Developing leadership is about creating individual and team tasks. Those tasks should align with the expectations set out in order to reach a leadership goal. For example, an athlete organising a specific part of the warming-up. This should align with the traits of the athlete, therefore the goal could be ‘developing communication skills’ essential for a leadership role. Will they test their and your boundaries? Yes. Will they make mistakes? Absolutely, but that is good. Leadership needs to be tested in order to create an understanding of strengths and ownerships, otherwise it is not beneficial in developing leaders. Guiding people and adjusting the process is important to reach the product (being a leader). My fifth and final recommendation is to sit down with the staff and discuss targets to reach, add them to the Leadership Document. Action time, now go back to the team and test the waters. If you operate solely, ask from coaches or leaders on your level alike, in doing so you share knowledge and educate. Leadership is managing expectations and tasks after they are defined. Whether it is based on contingencies or transformations (hey, are these not part of leadership theories too?) set a pace and start running with it. Involve the group and you will see that this will create opportunities for authentic leadership. If individuals test you, then good it keeps you sharp. You may need to act on it or you may need to adjust your strategy.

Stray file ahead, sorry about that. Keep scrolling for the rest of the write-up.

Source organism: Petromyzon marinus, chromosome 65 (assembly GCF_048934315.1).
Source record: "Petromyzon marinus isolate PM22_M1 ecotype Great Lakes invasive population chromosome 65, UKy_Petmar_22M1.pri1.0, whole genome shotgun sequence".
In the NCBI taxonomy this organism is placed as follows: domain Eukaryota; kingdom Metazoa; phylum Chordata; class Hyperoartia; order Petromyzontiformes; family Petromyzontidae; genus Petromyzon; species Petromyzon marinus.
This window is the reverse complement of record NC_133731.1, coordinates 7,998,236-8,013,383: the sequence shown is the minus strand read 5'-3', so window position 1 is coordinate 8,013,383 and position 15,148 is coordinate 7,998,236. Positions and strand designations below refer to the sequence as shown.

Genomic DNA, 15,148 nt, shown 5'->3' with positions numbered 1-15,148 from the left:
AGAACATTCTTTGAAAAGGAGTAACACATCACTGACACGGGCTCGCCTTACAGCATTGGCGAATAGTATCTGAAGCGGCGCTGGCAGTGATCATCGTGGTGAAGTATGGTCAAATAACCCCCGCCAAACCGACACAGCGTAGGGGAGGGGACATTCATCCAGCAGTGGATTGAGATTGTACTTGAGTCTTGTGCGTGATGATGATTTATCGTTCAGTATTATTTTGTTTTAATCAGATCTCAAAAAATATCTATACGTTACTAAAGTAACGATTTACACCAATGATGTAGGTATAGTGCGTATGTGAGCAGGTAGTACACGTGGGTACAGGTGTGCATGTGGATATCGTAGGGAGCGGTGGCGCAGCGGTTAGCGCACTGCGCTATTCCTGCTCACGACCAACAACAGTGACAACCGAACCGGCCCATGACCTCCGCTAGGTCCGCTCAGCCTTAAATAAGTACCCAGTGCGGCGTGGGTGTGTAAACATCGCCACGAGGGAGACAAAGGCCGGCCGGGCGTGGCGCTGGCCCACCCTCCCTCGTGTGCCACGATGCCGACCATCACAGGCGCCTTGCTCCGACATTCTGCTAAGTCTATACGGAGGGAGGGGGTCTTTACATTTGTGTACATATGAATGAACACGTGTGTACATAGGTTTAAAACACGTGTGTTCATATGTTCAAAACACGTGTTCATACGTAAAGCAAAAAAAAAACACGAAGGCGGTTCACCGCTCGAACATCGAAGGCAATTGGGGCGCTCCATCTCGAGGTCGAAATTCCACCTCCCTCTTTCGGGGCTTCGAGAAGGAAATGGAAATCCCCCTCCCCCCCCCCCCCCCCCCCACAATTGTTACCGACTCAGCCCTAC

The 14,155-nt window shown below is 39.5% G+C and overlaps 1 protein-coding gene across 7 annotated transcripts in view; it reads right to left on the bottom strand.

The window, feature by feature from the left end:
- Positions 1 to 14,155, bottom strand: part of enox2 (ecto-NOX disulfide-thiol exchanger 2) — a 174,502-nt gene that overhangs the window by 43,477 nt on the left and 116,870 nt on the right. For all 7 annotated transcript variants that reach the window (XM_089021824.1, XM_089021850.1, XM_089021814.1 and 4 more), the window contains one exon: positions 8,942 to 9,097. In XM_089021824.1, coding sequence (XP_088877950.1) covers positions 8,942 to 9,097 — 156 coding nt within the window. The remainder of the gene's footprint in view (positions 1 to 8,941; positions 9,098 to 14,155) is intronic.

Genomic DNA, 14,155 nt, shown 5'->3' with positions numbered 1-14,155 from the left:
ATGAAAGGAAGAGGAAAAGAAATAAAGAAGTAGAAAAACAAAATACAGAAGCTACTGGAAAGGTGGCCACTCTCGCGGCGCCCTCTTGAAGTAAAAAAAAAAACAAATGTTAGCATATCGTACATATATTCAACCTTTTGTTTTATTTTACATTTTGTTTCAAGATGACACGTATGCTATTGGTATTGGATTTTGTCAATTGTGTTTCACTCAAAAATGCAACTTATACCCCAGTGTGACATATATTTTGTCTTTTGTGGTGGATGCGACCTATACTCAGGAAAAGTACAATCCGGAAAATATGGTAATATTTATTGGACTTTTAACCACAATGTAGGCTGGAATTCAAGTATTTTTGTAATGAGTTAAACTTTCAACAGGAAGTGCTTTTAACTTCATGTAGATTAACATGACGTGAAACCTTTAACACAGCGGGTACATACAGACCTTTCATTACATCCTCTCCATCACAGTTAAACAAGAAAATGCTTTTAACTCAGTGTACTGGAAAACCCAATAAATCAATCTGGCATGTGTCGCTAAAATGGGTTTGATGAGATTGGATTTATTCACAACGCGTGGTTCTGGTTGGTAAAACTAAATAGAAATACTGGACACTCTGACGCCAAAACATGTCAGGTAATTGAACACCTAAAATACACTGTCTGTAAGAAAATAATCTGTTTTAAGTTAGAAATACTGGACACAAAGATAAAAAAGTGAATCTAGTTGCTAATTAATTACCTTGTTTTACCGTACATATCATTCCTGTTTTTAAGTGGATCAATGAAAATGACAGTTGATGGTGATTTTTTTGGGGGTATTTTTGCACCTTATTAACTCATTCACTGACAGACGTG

Leader and leadership whilst being authentic. Of course, it is normal to show true colours, sometimes even if the timing is not perceived as right. Respectful leadership (sportsmanship) is the key. Five recommendations to create a strategic document (guideline):
1. Conduct a team or individual scan;
2. Create specific individual leadership tasks;
3. Define respectful leadership and document expectations;
4. Create a system of leadership communication lines;
5. Discuss and set targets and action them.
There you have it, now test the water! Any feedback received or given? Check if you need to reflect and communicate. Authentic leadership is like action research, a continuous cycle of improvement. Unsure about how to execute a team / individual scan or identify specific individual leadership tasks? Contact Blended Performances.
Bjorn Galjaardt (B.ed) studying Master of Sports Coaching with 12+ years coaching and managing experience from grassroots to elite level. Held roles in program management and currently delivering online and in person performance services and pathways.